An anecdote to the awarding of the medal in the field was that when Third Corp Commander Maj. General James Van Fleet awarded him the recognition, they had to camouflage a parapet for Lopez to stand so that Van Fleet wouldn't have to stoop to pin it on his chest.
Chiquito pero picoso!
His life story and reason for the medal is taken from Wikipedia and states that: "Lopez was raised by his mother Candida Lopez in Santiago Ihuitlán, Oaxaca, Mexico. As a young boy he helped his mother sell clothes that she made as a seamstress in the city. However, his time with his mother was cut short due to tuberculosis which took her life and left Lopez an orphan when he was only eight years old.
Lopez then relocated to Brownsville, Texas to live with his uncle's family.
While living in with his uncle's family Lopez began working various jobs to bring in income and never returned to school. As a young man, Lopez caught the attention of a boxing promoter and for seven years he traveled the country fighting a total of 55 fights in the lightweight division with the nickname of 'Kid Mendoza'.
In 1934, during a boxing match in Melbourne, Australia, he met a group of Merchant Marines and signed a contract with them. He was accepted in the union in 1936 and spent the next five years traveling the world.
He was en route to California from Hawaii on December 7, 1941, when he learned about the Japanese attack on Pearl Harbor. When he arrived in Los Angeles, the authorities believed he was Japanese and he was forced to prove otherwise.
Lopez returned to Brownsville and, in 1942, married Emilia Herrera. That same year, he received his draft card and relocated to San Antonio where he enlisted in the U.S. Army. Lopez was first sent to Fort Sam Houston, Texas, and then to Camp Roberts, California, where he received his basic training. He was assigned to the U.S. Army, 23rd Infantry, 2nd Infantry Division, and was involved in heavy fighting in the forest near Krinkelt, Belgium, on Dec. 17, 1944.
The Medal of Honor Citation reads: "On his own initiative, he carried his heavy machine gun from Company K's right flank to its left, in order to protect that flank which was in danger of being overrun by advancing enemy infantry supported by tanks.
Occupying a shallow hole offering no protection above his waist, he cut down a group of 10 Germans. Ignoring enemy fire from an advancing tank, he held his position and cut down 25 more enemy infantry attempting to turn his flank. Glancing to his right, he saw a large number of infantry swarming in from the front.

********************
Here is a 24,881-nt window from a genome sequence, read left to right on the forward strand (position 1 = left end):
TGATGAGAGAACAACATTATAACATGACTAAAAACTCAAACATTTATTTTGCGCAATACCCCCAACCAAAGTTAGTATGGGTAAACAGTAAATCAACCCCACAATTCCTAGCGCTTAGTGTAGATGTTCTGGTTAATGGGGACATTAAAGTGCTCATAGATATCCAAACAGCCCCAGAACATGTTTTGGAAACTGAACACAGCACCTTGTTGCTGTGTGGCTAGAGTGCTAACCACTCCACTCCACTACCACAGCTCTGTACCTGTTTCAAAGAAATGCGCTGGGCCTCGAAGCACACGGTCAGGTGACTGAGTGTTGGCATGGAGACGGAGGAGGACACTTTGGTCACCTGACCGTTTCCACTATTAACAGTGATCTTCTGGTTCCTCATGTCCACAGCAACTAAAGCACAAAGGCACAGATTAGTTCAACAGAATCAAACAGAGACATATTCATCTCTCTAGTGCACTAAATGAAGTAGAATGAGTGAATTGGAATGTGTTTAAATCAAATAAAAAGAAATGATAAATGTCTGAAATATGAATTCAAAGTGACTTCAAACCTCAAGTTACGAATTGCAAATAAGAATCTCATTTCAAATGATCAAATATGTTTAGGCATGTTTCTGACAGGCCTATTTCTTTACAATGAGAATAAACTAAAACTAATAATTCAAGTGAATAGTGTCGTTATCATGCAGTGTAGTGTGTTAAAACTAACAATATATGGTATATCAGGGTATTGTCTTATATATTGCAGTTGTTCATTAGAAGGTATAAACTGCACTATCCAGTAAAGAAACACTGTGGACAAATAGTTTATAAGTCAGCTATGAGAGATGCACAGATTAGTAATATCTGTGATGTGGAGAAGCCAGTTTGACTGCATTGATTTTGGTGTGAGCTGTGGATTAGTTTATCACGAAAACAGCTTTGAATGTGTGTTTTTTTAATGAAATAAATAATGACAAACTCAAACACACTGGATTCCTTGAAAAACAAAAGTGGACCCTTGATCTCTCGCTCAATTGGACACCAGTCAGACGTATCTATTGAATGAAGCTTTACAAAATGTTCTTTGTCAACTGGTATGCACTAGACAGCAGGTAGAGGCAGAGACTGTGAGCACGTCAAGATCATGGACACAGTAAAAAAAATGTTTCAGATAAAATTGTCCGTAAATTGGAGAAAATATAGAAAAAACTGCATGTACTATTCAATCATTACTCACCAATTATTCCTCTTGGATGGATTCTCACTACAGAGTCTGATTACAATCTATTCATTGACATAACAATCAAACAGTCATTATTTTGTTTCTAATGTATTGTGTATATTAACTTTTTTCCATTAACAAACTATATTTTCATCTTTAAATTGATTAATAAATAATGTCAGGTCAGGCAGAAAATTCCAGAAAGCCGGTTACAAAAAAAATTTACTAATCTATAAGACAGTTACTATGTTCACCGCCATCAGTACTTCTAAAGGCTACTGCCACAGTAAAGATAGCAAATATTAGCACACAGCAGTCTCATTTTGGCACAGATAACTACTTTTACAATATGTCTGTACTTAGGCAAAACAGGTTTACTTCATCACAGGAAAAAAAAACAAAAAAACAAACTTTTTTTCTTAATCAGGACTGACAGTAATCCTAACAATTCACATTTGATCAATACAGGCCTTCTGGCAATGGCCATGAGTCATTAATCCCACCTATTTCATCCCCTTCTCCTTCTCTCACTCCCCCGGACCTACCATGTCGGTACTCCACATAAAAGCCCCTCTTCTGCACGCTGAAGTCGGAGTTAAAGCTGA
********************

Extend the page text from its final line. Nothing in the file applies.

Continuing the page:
Although dazed and shaken from enemy artillery fire which had crashed into the ground only a few yards away, he realized that his position soon would be outflanked.
Again, alone, he carried his machine gun to a position to the right rear of the sector; enemy tanks and infantry were forcing a withdrawal. Blown over backward by the concussion of enemy fire, he immediately reset his gun and continued his fire.
Single-handed he held off the German horde until he was satisfied his company had effected its retirement. Again he loaded his gun on his back and in a hail of small arms fire he ran to a point where a few of his comrades were attempting to set up another defense against the onrushing enemy.
He fired from this position until his ammunition was exhausted.
Still carrying his gun, he fell back with his small group to Krinkelt. Sgt. Lopez's gallantry and intrepidity, on seemingly suicidal missions in which he killed at least 100 of the enemy, were almost solely responsible for allowing Company K to avoid being enveloped, to withdraw successfully and to give other forces coming up in support time to build a line which repelled the enemy drive."
Upon the outbreak of the Korean War, Lopez was accidentally ordered to serve for his country and without hesitation was prepared to do so, until President Harry S. Truman heard of and corrected the matter so that Lopez could remain in the United States.